Rain and storms expected through Wednesday night
Overall, Wednesday will be messy with showers and thunderstorms, possibly strong and heavy. Improving weather is expected for the end of the week, lasting into the weekend.
A *TORNADO WATCH* has been issued for areas north of I-12 until 10am. Severe thunderstorms will be possible through mid-morning in those locations. Additional severe weather watched may be posted farther south, later in the day. Take shelter in a sturdy structure if warnings are issued.
A *FLASH FLOOD WATCH* has been issued until 6am Thursday for Baton Rouge and much of the I-10/12 corridor. Localized street and poor drainage flooding is possible. Please do not drive across flooded roads.
A *DENSE FOG ADVISORY* has been issued until 9am for areas south of I-12. Expect reduced visibility commuting southward toward New Orleans and the Louisiana Coast. Reduce speed and use low beam headlights.
Today and Tonight: A surface low pressure system will ride eastward across a front stalled across the I-12 corridor. Widespread rain and thunderstorms are expected north of I-12 through the day. Activity will be a bit more scattered in the Baton Rouge area and locations south of that but with more warmth and unstable air in place, a window of opportunity will open for strong thunderstorms, especially during the afternoon hours. The Storm Prediction Center has issued a 2 out of 5 “slight risk” for severe weather across the entire forecast area. However, the better the chance for severe weather will be south of I-12. Isolated tornadoes, gusty wind and hail are all possible. Additionally, downpours could leave behind 1-3 inches of rain by the end of this event. The highest amounts will occur north of I-12. Showers will continue overnight as temperatures fall back into the mid 50s.
Up Next: Thursday may begin with some lingering showers but much of the day will be dry although cloudy. High temperatures will be below average in the mid 60s followed by a night in the mid 40s beneath clearing skies. Clear and seasonable weather is expected through Saturday with the next rain chance coming early next week.
Today, a deep, upper level trough over central Texas will initiate cyclogenesis over southeast Texas and a surface low pressure will develop and ride along a stalled front across the central Gulf Coast. Increasing low-to-mid-level winds out of the southwest will cause ample moisture to ride over the stalled front and a widespread shield of rain will develop over central Texas, Louisiana and Mississippi. It is worth noting that the very cold air aloft as this occurs could cause some hail to develop with the early Wednesday activity. The front may drift south through the morning hours, allowing rain to spread south into the I-10/12 corridor. The position of the stalled front will set the borders for where severe weather can occur later today. Any locations falling south of these features will have a greater risk. Due to the uncertainty of how far inland the unstable air will make it, the Storm Prediction Center has painted the entire forecast area in a 2 out of 5 “slight risk” for severe weather.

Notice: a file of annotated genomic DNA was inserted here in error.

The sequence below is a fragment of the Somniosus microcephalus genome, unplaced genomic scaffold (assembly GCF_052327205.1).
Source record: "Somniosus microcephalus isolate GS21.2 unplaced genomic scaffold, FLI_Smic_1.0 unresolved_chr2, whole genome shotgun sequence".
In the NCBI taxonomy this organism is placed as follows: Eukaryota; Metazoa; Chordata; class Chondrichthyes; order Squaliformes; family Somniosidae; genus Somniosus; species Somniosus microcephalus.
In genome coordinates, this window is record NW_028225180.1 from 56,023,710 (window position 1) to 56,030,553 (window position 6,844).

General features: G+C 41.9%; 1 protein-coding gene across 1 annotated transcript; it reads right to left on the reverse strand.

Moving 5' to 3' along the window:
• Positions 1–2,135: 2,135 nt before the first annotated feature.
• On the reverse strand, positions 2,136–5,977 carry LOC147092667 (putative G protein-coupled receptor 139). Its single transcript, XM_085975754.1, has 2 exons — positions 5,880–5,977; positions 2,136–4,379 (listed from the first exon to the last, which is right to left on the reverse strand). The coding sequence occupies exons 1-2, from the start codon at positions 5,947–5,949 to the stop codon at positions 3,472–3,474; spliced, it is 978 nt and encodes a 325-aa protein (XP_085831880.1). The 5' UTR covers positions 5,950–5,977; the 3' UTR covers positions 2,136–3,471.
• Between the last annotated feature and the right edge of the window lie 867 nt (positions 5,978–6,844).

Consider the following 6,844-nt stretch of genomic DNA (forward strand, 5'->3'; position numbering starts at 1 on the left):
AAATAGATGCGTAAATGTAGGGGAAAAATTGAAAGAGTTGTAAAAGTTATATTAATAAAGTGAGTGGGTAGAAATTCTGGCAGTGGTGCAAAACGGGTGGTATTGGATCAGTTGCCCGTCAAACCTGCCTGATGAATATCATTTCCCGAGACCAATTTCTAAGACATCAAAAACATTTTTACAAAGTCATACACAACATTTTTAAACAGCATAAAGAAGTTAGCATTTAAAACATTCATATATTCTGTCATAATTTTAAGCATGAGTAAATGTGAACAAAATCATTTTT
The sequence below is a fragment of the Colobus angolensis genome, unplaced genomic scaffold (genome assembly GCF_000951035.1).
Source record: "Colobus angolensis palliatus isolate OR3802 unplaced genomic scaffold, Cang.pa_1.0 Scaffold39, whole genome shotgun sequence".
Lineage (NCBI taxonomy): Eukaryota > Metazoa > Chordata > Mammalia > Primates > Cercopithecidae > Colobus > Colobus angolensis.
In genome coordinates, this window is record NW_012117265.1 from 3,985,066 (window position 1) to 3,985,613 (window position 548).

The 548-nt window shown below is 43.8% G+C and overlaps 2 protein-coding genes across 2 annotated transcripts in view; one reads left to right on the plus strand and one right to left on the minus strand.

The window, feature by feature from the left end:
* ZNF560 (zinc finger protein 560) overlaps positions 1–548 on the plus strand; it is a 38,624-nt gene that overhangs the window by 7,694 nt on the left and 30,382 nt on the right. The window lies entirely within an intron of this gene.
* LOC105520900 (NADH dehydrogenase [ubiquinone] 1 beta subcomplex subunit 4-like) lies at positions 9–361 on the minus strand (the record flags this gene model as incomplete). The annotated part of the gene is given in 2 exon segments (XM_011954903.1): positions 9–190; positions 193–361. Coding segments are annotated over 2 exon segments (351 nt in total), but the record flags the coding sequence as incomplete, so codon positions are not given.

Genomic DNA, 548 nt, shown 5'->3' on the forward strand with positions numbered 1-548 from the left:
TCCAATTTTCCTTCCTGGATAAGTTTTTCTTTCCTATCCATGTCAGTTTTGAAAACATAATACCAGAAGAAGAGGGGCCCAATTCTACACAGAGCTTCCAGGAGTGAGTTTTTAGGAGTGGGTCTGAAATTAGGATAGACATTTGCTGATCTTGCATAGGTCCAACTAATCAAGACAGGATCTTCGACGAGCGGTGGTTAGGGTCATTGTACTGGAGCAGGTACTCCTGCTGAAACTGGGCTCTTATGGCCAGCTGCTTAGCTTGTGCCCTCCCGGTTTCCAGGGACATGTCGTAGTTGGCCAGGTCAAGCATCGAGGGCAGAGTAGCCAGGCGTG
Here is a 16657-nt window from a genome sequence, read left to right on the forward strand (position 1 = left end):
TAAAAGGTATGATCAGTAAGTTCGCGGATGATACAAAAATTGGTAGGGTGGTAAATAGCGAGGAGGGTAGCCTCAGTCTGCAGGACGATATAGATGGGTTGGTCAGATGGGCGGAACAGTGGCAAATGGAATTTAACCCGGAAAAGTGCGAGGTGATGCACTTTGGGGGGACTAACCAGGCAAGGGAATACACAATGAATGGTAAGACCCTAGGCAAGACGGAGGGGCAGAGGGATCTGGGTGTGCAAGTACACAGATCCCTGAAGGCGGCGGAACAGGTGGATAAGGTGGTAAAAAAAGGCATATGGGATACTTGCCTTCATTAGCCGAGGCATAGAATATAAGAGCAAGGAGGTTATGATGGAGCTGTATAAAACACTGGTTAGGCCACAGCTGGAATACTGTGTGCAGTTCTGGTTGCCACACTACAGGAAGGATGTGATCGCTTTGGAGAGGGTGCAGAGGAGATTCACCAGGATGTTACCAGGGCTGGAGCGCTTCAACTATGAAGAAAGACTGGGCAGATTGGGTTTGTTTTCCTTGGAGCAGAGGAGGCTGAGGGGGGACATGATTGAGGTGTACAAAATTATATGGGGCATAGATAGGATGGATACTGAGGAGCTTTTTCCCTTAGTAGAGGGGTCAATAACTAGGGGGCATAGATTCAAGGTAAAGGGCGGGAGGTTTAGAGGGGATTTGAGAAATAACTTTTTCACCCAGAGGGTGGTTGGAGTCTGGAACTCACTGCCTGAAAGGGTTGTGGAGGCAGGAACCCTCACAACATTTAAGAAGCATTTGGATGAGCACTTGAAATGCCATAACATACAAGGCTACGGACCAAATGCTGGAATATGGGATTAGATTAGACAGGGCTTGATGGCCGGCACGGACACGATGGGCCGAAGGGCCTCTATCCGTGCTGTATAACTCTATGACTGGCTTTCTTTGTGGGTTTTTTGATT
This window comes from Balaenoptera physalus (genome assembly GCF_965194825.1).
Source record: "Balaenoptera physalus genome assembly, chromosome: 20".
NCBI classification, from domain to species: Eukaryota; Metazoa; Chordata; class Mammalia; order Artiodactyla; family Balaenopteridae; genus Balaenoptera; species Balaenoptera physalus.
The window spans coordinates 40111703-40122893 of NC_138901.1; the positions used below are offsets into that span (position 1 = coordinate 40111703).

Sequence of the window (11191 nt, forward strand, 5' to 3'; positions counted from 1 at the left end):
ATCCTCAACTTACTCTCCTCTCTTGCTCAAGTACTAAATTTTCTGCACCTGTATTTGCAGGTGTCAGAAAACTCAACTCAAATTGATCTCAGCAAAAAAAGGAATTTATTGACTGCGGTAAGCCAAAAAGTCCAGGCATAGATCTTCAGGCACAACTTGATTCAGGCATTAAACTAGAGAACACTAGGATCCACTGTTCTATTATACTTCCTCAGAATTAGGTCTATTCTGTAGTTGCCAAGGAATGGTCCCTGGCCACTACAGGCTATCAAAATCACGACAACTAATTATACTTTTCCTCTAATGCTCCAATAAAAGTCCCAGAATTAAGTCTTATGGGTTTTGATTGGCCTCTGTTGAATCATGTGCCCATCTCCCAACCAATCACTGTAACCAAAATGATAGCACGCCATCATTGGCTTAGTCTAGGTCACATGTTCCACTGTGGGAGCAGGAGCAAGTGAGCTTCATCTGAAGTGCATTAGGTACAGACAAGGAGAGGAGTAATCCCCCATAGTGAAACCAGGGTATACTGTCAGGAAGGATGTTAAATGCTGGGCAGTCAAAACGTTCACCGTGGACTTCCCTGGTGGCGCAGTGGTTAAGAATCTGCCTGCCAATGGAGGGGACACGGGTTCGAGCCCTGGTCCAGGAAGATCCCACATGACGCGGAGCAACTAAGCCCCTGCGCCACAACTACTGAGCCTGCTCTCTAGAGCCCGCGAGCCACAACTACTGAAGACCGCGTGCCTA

The surface low and attendant cold front will cross right over the Baton Rouge area on Wednesday afternoon and evening. Much of the rain and thunderstorms activity will occur north of the warm front in a clustered presentation on radar. However, storms near and south the surface low and cold front will benefit from more favorable lift and low-to-mid-level winds. These will be most capable of producing damaging wind gusts or an isolated tornado. Areas right along the stalled front could experience multiple bouts of heavy rain could see some street and poor drainage flooding. An event rain total of 1-3 inches is expected with the lowest amounts along the coast and the highest amounts north of I-12.
The front will sweep through the area on Thursday morning with showers ending and clouds lingering into the afternoon. The forecast area will then dry out for the remainder of the week and likely through the weekend. Temperatures will briefly go slightly below average on Thursday and maybe Friday before rebounding over the weekend.
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